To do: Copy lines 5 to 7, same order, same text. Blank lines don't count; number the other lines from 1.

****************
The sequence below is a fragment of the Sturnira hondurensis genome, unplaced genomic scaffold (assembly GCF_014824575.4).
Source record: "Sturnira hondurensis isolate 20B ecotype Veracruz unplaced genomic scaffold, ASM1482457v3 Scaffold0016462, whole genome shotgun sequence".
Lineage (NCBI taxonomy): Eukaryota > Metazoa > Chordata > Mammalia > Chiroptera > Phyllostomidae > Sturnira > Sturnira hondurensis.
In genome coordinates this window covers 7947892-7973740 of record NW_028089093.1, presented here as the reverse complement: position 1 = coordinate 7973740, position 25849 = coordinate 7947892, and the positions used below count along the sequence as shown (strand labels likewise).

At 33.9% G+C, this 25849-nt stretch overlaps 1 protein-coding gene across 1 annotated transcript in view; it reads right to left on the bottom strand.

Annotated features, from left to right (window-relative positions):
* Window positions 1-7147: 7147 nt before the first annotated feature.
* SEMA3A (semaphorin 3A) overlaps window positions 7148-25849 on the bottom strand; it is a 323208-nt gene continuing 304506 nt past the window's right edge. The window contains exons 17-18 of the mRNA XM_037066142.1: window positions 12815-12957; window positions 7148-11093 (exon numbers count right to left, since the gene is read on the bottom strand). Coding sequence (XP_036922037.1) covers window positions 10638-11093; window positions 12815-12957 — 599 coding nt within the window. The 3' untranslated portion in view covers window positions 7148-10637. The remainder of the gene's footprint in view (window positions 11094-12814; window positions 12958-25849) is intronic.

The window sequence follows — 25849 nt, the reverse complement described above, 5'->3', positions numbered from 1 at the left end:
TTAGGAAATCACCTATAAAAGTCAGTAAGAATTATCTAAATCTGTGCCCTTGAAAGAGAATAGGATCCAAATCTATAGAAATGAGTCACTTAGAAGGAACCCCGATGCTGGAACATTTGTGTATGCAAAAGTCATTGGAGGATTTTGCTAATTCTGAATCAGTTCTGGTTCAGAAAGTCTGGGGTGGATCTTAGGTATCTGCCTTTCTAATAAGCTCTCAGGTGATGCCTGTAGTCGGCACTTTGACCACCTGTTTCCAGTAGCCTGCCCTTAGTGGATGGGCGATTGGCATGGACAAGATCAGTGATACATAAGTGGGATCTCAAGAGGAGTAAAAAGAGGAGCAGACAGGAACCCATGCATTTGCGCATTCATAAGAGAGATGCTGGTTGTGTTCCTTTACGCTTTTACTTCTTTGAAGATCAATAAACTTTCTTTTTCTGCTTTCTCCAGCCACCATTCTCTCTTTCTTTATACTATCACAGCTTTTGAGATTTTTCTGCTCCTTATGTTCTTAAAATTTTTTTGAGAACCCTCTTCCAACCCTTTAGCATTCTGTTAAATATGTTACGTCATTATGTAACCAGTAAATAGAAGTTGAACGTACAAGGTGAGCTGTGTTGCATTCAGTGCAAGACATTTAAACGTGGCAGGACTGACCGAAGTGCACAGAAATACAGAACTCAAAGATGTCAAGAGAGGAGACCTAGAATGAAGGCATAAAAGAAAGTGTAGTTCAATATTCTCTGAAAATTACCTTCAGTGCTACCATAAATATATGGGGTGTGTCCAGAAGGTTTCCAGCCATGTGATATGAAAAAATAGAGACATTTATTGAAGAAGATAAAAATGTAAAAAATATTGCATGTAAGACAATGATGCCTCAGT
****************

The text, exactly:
At 33.9% G+C, this 25849-nt stretch overlaps 1 protein-coding gene across 1 annotated transcript in view; it reads right to left on the bottom strand.

Annotated features, from left to right (window-relative positions):
* Window positions 1-7147: 7147 nt before the first annotated feature.